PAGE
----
NEW YORK CITY — Imelda Romualdez Marcos leads a charmed life. So far able to dodge the bullet of criminal liability and seemingly inured to the regular impugning of her past and her character, she’s living proof that lives can have third acts.
Ooh’d and ahh’d over in public, the congresswoman now has her own “Evita,” the musical based on Evita Peron’s life with whom she was often compared, a comparison she didn’t like one bit. But she has never raised objections, at least publicly, to the rock musician, he-of-Talking-Heads-fame, David Byrne’s poperetta “Here Lies Love,” reviewed last year in this column.
Using the trappings of a disco as a symbol for the excesses and the lure (and luridness) of dictatorial rule, Byrne portrays how the Imelda Marcos era’s glittery façade seduced a nation even as betrayed it and plundered its treasury. With the focus on her insecurities, however, the Public Theater production makes it seem that those days were after all just a funhouse ride. As a result, Imelda gets a pass.
The same can be said for “Livin’ La Vida Imelda,” written and performed by the Manila-based performance artist Carlos Celdran, and produced recently in New York by Ma-Yi Theater Company in Times Square, uptown from Byrne’s work. The evening’s entertainment is cleverly framed as a gossip fest, with Celdran acting as the gossip meister. This allows the material—or “dirt,” as a poster for the show puts it, though the dirt here is decidedly minor—to be shown with knowing nods and winks, enabling Celdran to draw the audience in (an enthusiastic one the night I attended) for a night of tsismis.
There’s loads of it.
What Celdran chooses to include and exclude is telling: the construction of the Cultural Center in Manila but not of the Santo Niño shrine in Tacloban, with its His and Her thrones; her psychiatric sessions in New York but not the purchase of choice real-estate properties or the shopping orgies in the same city, with government money; her going out on a date with Ninoy Aquino when both were single but not her (whispered) possible role in his assassination; her grandiloquent declarations of her love for the arts, but not her propensity for drawing circles and proclaiming to anyone who would listen that due to a hole in the sky the Philippines is blessed with psychic energy; her ambitious plan to have Manila as the host of an annual film festival but not her colonial-minded views on what Philippine film should be. According to the late, great filmmaker Lino Brocka, a fierce critic of Imelda and all that she represented, she once told him that her favorite flick was “The Sound of Music,” and that films from the Philippines should inspire its viewers to want to become Filipino just as seeing the Trapp family traipsing through the Alps made us all want to be wholesome, ruddy cheeked Westerners.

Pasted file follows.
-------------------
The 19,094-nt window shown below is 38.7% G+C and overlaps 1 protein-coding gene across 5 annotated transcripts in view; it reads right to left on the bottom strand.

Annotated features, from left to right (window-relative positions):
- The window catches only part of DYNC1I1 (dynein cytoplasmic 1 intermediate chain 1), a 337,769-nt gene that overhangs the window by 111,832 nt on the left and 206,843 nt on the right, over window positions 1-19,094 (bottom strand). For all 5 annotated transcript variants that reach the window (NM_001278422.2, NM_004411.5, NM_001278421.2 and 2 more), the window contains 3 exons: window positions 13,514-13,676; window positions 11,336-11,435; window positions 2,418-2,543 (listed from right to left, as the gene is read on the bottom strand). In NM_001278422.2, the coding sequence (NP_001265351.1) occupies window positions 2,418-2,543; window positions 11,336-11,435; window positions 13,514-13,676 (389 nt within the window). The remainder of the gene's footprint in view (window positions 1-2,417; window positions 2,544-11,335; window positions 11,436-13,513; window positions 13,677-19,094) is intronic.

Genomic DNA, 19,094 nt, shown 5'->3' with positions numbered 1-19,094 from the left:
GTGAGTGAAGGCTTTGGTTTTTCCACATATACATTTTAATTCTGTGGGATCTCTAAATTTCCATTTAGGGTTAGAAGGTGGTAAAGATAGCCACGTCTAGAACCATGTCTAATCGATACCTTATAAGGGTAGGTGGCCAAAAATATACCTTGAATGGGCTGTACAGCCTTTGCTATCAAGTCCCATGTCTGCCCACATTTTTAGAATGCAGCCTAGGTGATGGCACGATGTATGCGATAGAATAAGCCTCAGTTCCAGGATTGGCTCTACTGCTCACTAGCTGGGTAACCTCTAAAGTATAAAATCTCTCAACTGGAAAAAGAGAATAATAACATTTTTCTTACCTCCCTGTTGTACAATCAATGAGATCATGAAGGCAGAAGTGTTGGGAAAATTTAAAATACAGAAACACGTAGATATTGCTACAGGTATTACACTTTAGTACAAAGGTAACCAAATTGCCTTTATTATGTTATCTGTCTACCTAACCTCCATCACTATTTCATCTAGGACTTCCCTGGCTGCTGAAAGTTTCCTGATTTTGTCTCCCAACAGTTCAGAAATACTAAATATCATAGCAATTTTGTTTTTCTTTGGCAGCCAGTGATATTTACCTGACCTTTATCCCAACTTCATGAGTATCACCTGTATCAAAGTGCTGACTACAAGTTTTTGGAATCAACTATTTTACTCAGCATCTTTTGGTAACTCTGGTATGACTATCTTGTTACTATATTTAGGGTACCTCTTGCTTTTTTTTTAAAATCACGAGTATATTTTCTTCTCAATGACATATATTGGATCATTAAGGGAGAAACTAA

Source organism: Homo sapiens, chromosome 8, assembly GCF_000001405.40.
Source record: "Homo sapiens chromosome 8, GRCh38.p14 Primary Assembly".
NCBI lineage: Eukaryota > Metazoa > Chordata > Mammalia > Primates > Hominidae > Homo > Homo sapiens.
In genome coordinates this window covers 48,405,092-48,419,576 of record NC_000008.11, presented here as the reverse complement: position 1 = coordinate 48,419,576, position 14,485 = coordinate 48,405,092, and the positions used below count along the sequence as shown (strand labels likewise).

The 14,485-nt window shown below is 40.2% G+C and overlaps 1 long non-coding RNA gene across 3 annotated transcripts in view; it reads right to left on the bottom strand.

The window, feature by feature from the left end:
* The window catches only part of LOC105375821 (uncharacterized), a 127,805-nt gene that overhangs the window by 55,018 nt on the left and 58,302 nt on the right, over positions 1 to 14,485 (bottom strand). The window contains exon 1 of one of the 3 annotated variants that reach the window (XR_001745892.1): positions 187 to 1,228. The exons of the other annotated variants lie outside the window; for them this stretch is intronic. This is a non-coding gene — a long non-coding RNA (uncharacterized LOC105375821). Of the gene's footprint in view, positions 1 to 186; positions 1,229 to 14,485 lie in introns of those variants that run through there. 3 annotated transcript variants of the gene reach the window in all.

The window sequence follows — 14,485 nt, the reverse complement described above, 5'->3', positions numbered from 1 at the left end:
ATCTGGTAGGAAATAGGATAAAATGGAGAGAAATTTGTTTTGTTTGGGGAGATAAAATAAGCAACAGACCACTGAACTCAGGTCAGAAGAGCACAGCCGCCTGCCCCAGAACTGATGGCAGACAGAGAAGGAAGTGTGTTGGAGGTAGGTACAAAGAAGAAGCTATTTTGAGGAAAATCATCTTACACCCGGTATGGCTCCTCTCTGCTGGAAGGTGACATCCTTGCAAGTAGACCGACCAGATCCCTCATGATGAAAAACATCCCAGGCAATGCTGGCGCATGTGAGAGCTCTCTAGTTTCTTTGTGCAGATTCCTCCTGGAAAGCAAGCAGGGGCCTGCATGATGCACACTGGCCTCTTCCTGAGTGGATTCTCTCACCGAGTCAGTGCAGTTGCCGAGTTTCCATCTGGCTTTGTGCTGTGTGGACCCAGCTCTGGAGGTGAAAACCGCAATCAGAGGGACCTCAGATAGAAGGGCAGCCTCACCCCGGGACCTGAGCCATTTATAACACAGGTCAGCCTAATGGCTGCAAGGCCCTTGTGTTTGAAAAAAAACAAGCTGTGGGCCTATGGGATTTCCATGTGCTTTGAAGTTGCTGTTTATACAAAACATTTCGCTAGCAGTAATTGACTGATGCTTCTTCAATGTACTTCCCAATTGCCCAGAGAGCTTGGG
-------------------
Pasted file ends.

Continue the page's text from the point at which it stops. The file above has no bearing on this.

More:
Celdran makes no mention of her seeming lack of involvement in the rebuilding of her hometown, Tacloban, reduced to rubble last year because of Typhoon Yolanda, and still far from recovery—surely an item worthy of gossip. The city’s movers and shakers (a number of them related to her) have supported her all these years. Has she given anything significant from the indecent amounts of wealth she and her family have amassed? I’d like to know what the dirt on that is.
As the evening progresses, it’s clear that Celdran’s choices reveal him to be sympathetic to Imelda. If we are to believe him, Imelda singlehandedly saved Philippine arts and culture. His spin on her persona is his prerogative, of course, but like a tabloid reporter Celdran zeroes in more on the shimmery and slippery surfaces of a well-manicured, not to mention well-edited, life but turns a blind eye to the deeper implications and tragic consequences on a national scale of a woman gone wild with power.
There is one lovely, eloquent and powerful interlude in the performance. On the back wall are projected the names of those who suffered torture, were disappeared, or executed. Celdran has his back to us, standing as a witness, silent for the only time in the 90-minute performance. (At times, he comes across more as a lecturer than the town gossip.) By inference, the lists are linked to the regime and thus to Imelda as well. Be that as it may, Celdran paints the former first lady and wannabe cultural czarina as a flawed character ultimately redeemed by her good intentions. Alas, as we all know, the road to Hell is paved with good intentions.
What worries me is that such theatrical works may very well become emblematic of how the Marcos regime will be viewed by those who came of age after 1986. Will these induce in them feelings of nostalgia (ironically, for an era they never experienced), that times were better then than now? How and what will they remember? Will the collective memory of a people who suffered the brutality and indignities of a conjugal dictatorship be betrayed? In his poem “A Philippine History Lesson,” the late Alfrredo Navarro Salanga wrote presciently, “It’s history that / moves us away / from what we are.”
Exactly right, in this case.
Copyright L.H. Francia 2014
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